All you really need to understand this are this and this. For those not not in a situation bone-crushing videos at the moment (and for the sake of consistency), I’ll fill you in. TDTDE are a bunch of hick kids from backwoods Tennessee. Because of this, they have become obscenely proficient at their instruments. With lots of hilarious jokes at the expense of hicks, as well as a whole lot of musical chaos, this band is clearly head and shoulders above the rest of their “grindcore” and “deathcore” brethren. Danza II: The Electric Boogaloo does two things: brutalizes you with music, and gives you a second to breathe with hilarious skits of a pissed off alcoholic midget who knows too much about pool. If that doesn’t sound like a good time, you have a poor taste in life. New album soon, I can only hope for record levels of depravity and chaos, as well as hick-ery.
  9. The Faceless
    Upon a first listen, The Faceless might seem like your average, friendly neighborhood technical death metal band – and you might be right to an extent. Through the band’s two albums there are a lot of parts that scream “we’re more than boring tech-death!” – which is spot-on. Especially apparent on Akeldama, The Faceless are both machine-like in terms of skill, and visionaries in terms of technical death metal. Writing catchy and evocative riffs and song structures, this band is clearly aware enough to avoid the “SHRED SHRED SHRED BLAST BEAT” mantra of most technical death metal bands today, bringing new hope to a genre being held together by the likes of Necrophagist. Well, eat it, Necrophagist! The new sheriff is in town, and there isn’t room for the both of you! (just kidding, guys, I love you – bring your friends along if you like)
  10. Derelict
    Yet another awesome progressive Canadian band I have already covered. Yawn. BUT NOT REALLY! For those of you out there who like Strapping Young Lad, Derelict will be right up your ally. (I mean, honestly, who does not like Devin Townsend? Losers. That’s who.) Somehow this band is completely unknown in the US, but have some pretty strong hometown followers throughout Canadialand. Boy do those people like their metal (and breed some amazing bands, too!). Now, I’m not all that up on trendiness, but I really think these Canucks are onto something here. I think Derelict should most definitely be the next big act to come out of Canada. Unspoken Words might be in the top ten greatest metal debuts I have ever heard, it is that good. Now if they can only get working Visas to tour the US so people might actually find them.
  11. Cynic
    Being that I was only five years old when Cynic released their first album, Focus, in 1993, I can’t say for sure how popular Cynic were then. I can say that they are less-than-well-known now, which is a horrible. Focus is a great album, and Cynic’s second album, Traced In Air (2008, long story on the delay) is even better. It took my top spot for albums in 2008, and is an album I strongly believe all the praise it gets and more. Progressive metal at its finest, the album’s only flaw is that it runs too short (only about 34 minutes in total). If you are completely against vocoders and auto-tune, you have to give this album a listen. If you love them, you still have to listen. In no way can anyone ever regret hearing Traced In Air it is so mammoth, albeit a very densely-packed mammoth. Every note on the album is planned out and perfect. Every drum strike even, every nuance just enough.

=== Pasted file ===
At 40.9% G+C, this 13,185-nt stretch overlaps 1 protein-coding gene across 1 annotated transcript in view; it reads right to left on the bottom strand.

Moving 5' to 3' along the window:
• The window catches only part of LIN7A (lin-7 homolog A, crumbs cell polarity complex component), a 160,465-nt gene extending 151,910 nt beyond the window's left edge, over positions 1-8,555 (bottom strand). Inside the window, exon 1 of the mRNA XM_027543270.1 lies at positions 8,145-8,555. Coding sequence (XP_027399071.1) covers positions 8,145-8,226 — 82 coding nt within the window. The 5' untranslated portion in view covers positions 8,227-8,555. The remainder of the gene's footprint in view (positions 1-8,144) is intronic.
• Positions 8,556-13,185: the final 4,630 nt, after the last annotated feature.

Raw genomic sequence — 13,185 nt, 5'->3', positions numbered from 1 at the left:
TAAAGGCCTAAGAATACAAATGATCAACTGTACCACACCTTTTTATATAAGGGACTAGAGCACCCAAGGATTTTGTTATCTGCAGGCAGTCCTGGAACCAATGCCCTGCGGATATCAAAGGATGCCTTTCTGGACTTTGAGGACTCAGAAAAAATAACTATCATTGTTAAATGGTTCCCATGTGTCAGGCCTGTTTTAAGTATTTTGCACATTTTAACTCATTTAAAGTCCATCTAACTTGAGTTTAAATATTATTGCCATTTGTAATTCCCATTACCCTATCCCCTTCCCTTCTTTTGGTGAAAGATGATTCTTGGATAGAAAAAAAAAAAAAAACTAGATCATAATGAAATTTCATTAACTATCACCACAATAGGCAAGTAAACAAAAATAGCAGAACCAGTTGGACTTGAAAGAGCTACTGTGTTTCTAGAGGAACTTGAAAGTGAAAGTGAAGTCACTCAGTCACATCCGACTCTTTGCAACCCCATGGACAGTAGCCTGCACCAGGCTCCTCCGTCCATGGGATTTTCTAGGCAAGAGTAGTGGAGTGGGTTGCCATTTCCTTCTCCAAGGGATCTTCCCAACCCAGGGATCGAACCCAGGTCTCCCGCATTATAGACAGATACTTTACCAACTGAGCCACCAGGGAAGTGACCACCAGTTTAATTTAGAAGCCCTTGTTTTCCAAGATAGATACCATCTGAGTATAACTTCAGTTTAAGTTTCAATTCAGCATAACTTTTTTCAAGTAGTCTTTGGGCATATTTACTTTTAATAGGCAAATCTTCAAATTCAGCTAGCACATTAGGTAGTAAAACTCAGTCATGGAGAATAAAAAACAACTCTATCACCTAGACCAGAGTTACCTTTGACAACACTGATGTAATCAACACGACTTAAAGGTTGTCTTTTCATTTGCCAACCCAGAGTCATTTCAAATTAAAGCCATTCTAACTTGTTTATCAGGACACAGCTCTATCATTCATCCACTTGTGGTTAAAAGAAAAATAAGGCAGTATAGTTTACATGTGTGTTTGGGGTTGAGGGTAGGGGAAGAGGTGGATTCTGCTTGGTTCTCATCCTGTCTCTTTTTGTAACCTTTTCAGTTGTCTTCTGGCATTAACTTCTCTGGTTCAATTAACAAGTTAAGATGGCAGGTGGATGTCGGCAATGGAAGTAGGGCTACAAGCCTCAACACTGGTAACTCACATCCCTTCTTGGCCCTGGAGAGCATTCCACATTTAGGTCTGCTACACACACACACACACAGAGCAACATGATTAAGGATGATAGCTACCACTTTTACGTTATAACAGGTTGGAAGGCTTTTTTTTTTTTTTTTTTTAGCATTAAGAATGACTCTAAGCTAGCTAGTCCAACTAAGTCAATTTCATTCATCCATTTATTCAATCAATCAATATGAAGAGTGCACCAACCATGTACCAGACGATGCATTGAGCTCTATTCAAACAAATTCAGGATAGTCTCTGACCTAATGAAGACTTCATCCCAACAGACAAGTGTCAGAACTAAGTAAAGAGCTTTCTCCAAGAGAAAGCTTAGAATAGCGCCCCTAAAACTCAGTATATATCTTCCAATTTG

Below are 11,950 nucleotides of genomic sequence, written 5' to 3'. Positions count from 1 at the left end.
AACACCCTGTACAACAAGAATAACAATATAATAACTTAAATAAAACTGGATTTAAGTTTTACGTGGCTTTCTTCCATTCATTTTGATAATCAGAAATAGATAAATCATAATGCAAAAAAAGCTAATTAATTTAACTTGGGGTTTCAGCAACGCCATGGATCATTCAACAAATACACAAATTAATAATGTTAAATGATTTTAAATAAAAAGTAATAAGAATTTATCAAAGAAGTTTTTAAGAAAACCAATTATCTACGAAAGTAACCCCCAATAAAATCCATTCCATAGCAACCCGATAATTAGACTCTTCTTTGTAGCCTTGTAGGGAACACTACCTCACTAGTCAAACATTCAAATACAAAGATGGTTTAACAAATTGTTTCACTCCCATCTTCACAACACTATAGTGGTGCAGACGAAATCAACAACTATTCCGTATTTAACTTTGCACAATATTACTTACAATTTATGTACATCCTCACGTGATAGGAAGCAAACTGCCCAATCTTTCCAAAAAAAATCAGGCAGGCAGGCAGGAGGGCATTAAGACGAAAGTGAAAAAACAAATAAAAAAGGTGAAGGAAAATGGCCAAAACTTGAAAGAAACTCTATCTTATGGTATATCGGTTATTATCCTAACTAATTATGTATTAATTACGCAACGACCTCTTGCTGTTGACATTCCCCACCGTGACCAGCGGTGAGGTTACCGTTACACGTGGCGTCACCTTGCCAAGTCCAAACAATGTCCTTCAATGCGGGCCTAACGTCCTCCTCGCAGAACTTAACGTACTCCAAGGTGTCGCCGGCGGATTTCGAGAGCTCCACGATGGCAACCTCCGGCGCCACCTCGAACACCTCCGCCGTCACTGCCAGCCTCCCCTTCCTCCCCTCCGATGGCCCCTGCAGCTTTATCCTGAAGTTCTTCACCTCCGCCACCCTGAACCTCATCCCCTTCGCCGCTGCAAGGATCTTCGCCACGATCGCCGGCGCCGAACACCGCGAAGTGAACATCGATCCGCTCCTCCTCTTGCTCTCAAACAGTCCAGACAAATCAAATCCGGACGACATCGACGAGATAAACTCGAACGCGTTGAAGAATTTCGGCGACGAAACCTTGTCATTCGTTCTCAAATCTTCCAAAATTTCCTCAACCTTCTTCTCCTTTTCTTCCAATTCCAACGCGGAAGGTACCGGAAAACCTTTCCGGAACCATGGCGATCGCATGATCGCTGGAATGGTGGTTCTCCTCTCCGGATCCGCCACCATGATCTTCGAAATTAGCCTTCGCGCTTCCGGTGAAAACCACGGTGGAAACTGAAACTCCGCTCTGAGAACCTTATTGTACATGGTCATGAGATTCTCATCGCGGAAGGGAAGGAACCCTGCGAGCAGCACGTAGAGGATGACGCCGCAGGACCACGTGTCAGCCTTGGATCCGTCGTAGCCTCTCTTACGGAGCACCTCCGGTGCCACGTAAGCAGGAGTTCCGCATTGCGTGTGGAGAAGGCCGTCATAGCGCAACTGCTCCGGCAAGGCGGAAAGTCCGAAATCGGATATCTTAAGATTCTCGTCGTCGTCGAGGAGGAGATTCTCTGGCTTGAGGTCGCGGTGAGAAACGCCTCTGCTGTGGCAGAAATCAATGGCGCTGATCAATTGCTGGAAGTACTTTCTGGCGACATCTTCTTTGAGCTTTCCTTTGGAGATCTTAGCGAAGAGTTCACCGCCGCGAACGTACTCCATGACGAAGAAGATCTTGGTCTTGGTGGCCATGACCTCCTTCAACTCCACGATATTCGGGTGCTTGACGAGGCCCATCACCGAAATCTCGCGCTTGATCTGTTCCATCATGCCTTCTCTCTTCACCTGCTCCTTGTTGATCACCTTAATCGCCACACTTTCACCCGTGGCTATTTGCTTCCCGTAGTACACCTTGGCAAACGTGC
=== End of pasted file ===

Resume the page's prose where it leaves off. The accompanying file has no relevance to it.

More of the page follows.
12. High On Fire
    Ever wonder what Matt Pike has been up to since his stonerific days in Sleep? Well, he joined another stonerific band called High On Fire. This time, he is making music with a bit more gusto. Think of High on Fire as Sleep, but with a need for anger management classes or some sedatives. Lots of cool tribal drumming and signature Matt Pike riffing and vocals, this band disappoints at no point on any of their three albums. With a very vintage sound, Pike is clearly trying to help with the revolution to bring back good ol’ drinkin’ metal and succeeding. The most amazing part about High On Fire is the incredibly thick sound they have for only being a three man outfit. If you were not living under a rock in 2007, you probably at least heard of all the commotion Death is this Communion got, and rightfully so. If you never listened to them then, you now have no excuse.
  13. Protest the Hero
    Yeah, yeah, I know. Another Canadian Prog Metal band. So sue me. Regardless, this band is way more talented than even the band themselves can handle, causing them to create frenetic hook-ridden, shred-laden, everything-metal that leaves everything in its wake. Coming up with a way to describe Protest the Hero is not hard, but nothing I can say would give these boys the credit they deserve. Sadly, I did not find out about these guys until after I made my Top of ’08 list, of these guys would have rivaled Cynic’s Traced in Air for the top spot with Fortress. An album more memorable than any album I have heard that came from the last decade. PERIOD.

Well, that is that, folks. Thirteen bands to get your metal on with. Did you already know them? Let me know your thoughts! Weigh in on the high praise I give to these bands. I encourage “heated debate” – it is the easiest way to find out what you love and hate.

Also, any great bands you could add to the list would be rad, since I’m always on the hunt for new and great metal.

Horns to the heavens and beers to the mouth, kiddies! \m/

[Note: I commend you if you actually made it through this post. That was a lot of shit.]